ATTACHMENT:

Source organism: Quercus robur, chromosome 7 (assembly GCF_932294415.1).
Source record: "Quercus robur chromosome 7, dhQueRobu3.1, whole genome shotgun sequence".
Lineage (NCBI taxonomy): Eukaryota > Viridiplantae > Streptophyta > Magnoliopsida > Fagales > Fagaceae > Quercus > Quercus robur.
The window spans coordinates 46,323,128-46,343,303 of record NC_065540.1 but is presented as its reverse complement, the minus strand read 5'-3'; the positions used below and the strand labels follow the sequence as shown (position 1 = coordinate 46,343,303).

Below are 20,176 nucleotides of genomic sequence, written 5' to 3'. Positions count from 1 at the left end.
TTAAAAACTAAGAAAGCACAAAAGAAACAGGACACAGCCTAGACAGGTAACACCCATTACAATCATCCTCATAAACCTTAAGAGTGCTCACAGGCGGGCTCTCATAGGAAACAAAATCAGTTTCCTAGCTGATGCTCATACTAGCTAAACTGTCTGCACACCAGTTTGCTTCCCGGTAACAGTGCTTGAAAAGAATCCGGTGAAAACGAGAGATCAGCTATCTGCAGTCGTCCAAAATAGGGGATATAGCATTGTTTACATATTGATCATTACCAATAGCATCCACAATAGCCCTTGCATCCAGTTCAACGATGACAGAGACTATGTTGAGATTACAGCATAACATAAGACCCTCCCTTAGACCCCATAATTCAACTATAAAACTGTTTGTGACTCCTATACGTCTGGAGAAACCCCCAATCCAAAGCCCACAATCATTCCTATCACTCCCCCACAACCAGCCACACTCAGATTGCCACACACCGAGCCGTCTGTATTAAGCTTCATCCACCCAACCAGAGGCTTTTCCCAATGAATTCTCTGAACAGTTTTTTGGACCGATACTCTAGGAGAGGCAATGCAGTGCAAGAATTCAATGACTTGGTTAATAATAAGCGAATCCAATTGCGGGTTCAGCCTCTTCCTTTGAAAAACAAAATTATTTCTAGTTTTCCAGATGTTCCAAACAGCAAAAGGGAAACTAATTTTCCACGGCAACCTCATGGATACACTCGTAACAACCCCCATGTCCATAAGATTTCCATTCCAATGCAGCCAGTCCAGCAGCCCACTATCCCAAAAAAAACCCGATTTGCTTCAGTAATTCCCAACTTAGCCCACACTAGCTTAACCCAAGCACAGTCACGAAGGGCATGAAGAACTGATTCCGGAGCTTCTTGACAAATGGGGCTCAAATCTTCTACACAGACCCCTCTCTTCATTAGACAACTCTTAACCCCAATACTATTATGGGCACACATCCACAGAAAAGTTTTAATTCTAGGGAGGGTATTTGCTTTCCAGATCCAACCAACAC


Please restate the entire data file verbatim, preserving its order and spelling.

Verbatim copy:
Source organism: Quercus robur, chromosome 7 (assembly GCF_932294415.1).
Source record: "Quercus robur chromosome 7, dhQueRobu3.1, whole genome shotgun sequence".
Lineage (NCBI taxonomy): Eukaryota > Viridiplantae > Streptophyta > Magnoliopsida > Fagales > Fagaceae > Quercus > Quercus robur.
The window spans coordinates 46,323,128-46,343,303 of record NC_065540.1 but is presented as its reverse complement, the minus strand read 5'-3'; the positions used below and the strand labels follow the sequence as shown (position 1 = coordinate 46,343,303).

Below are 20,176 nucleotides of genomic sequence, written 5' to 3'. Positions count from 1 at the left end.
TTAAAAACTAAGAAAGCACAAAAGAAACAGGACACAGCCTAGACAGGTAACACCCATTACAATCATCCTCATAAACCTTAAGAGTGCTCACAGGCGGGCTCTCATAGGAAACAAAATCAGTTTCCTAGCTGATGCTCATACTAGCTAAACTGTCTGCACACCAGTTTGCTTCCCGGTAACAGTGCTTGAAAAGAATCCGGTGAAAACGAGAGATCAGCTATCTGCAGTCGTCCAAAATAGGGGATATAGCATTGTTTACATATTGATCATTACCAATAGCATCCACAATAGCCCTTGCATCCAGTTCAACGATGACAGAGACTATGTTGAGATTACAGCATAACATAAGACCCTCCCTTAGACCCCATAATTCAACTATAAAACTGTTTGTGACTCCTATACGTCTGGAGAAACCCCCAATCCAAAGCCCACAATCATTCCTATCACTCCCCCACAACCAGCCACACTCAGATTGCCACACACCGAGCCGTCTGTATTAAGCTTCATCCACCCAACCAGAGGCTTTTCCCAATGAATTCTCTGAACAGTTTTTTGGACCGATACTCTAGGAGAGGCAATGCAGTGCAAGAATTCAATGACTTGGTTAATAATAAGCGAATCCAATTGCGGGTTCAGCCTCTTCCTTTGAAAAACAAAATTATTTCTAGTTTTCCAGATGTTCCAAACAGCAAAAGGGAAACTAATTTTCCACGGCAACCTCATGGATACACTCGTAACAACCCCCATGTCCATAAGATTTCCATTCCAATGCAGCCAGTCCAGCAGCCCACTATCCCAAAAAAAACCCGATTTGCTTCAGTAATTCCCAACTTAGCCCACACTAGCTTAACCCAAGCACAGTCACGAAGGGCATGAAGAACTGATTCCGGAGCTTCTTGACAAATGGGGCTCAAATCTTCTACACAGACCCCTCTCTTCATTAGACAACTCTTAACCCCAATACTATTATGGGCACACATCCACAGAAAAGTTTTAATTCTAGGGAGGGTATTTGCTTTCCAGATCCAACCAACAC